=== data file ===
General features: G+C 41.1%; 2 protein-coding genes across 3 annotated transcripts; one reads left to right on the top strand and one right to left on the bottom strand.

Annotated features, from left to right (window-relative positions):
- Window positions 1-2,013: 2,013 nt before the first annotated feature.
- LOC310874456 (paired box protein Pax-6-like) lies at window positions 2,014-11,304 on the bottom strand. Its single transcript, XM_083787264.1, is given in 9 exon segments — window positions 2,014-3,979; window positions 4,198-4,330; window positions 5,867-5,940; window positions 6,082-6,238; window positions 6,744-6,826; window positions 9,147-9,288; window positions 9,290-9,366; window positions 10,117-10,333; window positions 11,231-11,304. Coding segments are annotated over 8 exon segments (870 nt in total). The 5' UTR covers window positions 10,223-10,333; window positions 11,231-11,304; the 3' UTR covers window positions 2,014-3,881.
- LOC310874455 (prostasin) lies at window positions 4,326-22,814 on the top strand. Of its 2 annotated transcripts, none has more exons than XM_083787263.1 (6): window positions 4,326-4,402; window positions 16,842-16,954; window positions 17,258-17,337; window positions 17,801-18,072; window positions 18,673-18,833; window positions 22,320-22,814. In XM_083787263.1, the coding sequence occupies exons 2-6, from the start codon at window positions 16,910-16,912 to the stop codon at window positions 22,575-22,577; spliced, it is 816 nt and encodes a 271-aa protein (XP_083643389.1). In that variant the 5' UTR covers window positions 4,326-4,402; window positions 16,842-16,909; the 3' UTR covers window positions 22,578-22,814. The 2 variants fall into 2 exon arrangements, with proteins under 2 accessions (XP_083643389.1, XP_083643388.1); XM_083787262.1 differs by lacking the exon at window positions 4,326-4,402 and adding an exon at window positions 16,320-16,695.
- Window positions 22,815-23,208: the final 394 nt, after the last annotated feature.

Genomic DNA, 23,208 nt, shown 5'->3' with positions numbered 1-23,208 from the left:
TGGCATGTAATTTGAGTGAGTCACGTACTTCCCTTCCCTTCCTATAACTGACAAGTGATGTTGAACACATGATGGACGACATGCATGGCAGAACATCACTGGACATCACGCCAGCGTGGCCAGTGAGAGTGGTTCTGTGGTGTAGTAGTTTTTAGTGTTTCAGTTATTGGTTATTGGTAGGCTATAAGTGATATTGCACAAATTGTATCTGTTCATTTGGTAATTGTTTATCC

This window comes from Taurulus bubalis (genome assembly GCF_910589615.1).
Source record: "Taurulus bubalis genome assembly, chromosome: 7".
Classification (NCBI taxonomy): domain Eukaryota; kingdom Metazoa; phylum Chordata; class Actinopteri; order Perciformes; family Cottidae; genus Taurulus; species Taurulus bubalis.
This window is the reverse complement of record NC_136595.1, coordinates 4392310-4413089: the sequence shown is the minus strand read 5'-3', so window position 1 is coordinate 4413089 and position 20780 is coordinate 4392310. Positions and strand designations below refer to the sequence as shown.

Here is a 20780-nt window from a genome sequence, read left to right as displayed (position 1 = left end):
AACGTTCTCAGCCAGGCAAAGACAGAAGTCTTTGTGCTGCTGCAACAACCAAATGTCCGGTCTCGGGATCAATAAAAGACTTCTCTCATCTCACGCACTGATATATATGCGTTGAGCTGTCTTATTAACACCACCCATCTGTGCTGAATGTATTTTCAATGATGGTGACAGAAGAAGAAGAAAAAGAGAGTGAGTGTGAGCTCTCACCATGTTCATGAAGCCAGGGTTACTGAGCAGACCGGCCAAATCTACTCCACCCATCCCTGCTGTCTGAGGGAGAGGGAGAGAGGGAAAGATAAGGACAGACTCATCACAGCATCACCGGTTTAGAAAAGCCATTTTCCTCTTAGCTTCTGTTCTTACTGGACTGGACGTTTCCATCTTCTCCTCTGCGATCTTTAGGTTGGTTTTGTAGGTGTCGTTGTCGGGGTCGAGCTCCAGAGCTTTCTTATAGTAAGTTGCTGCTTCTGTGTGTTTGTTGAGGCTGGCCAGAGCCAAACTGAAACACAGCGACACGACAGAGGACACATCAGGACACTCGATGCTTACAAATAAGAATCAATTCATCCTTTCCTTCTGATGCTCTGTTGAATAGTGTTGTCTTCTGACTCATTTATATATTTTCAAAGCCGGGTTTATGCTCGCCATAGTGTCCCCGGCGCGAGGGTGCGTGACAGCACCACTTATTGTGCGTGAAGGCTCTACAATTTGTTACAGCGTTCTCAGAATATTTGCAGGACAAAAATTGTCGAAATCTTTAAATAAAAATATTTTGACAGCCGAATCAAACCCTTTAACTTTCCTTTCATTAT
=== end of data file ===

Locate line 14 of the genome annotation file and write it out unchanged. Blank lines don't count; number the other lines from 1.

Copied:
AACGTTCTCAGCCAGGCAAAGACAGAAGTCTTTGTGCTGCTGCAACAACCAAATGTCCGGTCTCGGGATCAATAAAAGACTTCTCTCATCTCACGCACTGATATATATGCGTTGAGCTGTCTTATTAACACCACCCATCTGTGCTGAATGTATTTTCAATGATGGTGACAGAAGAAGAAGAAAAAGAGAGTGAGTGTGAGCTCTCACCATGTTCATGAAGCCAGGGTTACTGAGCAGACCGGCCAAATCTACTCCACCCATCCCTGCTGTCTGAGGGAGAGGGAGAGAGGGAAAGATAAGGACAGACTCATCACAGCATCACCGGTTTAGAAAAGCCATTTTCCTCTTAGCTTCTGTTCTTACTGGACTGGACGTTTCCATCTTCTCCTCTGCGATCTTTAGGTTGGTTTTGTAGGTGTCGTTGTCGGGGTCGAGCTCCAGAGCTTTCTTATAGTAAGTTGCTGCTTCTGTGTGTTTGTTGAGGCTGGCCAGAGCCAAACTGAAACACAGCGACACGACAGAGGACACATCAGGACACTCGATGCTTACAAATAAGAATCAATTCATCCTTTCCTTCTGATGCTCTGTTGAATAGTGTTGTCTTCTGACTCATTTATATATTTTCAAAGCCGGGTTTATGCTCGCCATAGTGTCCCCGGCGCGAGGGTGCGTGACAGCACCACTTATTGTGCGTGAAGGCTCTACAATTTGTTACAGCGTTCTCAGAATATTTGCAGGACAAAAATTGTCGAAATCTTTAAATAAAAATATTTTGACAGCCGAATCAAACCCTTTAACTTTCCTTTCATTAT